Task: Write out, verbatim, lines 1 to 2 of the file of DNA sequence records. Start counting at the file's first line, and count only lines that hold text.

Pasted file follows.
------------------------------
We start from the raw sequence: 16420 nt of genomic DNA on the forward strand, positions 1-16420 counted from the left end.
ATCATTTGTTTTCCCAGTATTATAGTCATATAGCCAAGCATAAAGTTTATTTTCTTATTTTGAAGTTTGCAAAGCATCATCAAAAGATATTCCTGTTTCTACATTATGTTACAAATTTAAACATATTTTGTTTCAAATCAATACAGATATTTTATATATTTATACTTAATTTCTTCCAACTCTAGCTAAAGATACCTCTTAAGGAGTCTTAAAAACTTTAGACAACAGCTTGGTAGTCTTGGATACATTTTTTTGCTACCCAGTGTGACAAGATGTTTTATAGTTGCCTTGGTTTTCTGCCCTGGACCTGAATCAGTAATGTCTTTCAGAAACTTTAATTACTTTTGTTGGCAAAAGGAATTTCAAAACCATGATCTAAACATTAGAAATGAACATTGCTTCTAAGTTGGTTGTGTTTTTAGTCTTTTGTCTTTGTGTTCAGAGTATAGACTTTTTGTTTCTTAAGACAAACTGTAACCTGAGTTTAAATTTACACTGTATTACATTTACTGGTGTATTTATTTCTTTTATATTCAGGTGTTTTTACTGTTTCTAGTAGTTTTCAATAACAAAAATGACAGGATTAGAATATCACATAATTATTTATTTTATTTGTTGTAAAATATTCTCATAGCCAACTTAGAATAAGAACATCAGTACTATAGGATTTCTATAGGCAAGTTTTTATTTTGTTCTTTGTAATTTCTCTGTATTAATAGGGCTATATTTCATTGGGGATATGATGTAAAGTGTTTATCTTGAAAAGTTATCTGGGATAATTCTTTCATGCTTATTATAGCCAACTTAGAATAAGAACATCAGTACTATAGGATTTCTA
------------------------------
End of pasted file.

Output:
We start from the raw sequence: 16420 nt of genomic DNA on the forward strand, positions 1-16420 counted from the left end.
ATCATTTGTTTTCCCAGTATTATAGTCATATAGCCAAGCATAAAGTTTATTTTCTTATTTTGAAGTTTGCAAAGCATCATCAAAAGATATTCCTGTTTCTACATTATGTTACAAATTTAAACATATTTTGTTTCAAATCAATACAGATATTTTATATATTTATACTTAATTTCTTCCAACTCTAGCTAAAGATACCTCTTAAGGAGTCTTAAAAACTTTAGACAACAGCTTGGTAGTCTTGGATACATTTTTTTGCTACCCAGTGTGACAAGATGTTTTATAGTTGCCTTGGTTTTCTGCCCTGGACCTGAATCAGTAATGTCTTTCAGAAACTTTAATTACTTTTGTTGGCAAAAGGAATTTCAAAACCATGATCTAAACATTAGAAATGAACATTGCTTCTAAGTTGGTTGTGTTTTTAGTCTTTTGTCTTTGTGTTCAGAGTATAGACTTTTTGTTTCTTAAGACAAACTGTAACCTGAGTTTAAATTTACACTGTATTACATTTACTGGTGTATTTATTTCTTTTATATTCAGGTGTTTTTACTGTTTCTAGTAGTTTTCAATAACAAAAATGACAGGATTAGAATATCACATAATTATTTATTTTATTTGTTGTAAAATATTCTCATAGCCAACTTAGAATAAGAACATCAGTACTATAGGATTTCTATAGGCAAGTTTTTATTTTGTTCTTTGTAATTTCTCTGTATTAATAGGGCTATATTTCATTGGGGATATGATGTAAAGTGTTTATCTTGAAAAGTTATCTGGGATAATTCTTTCATGCTTATTATAGCCAACTTAGAATAAGAACATCAGTACTATAGGATTTCTA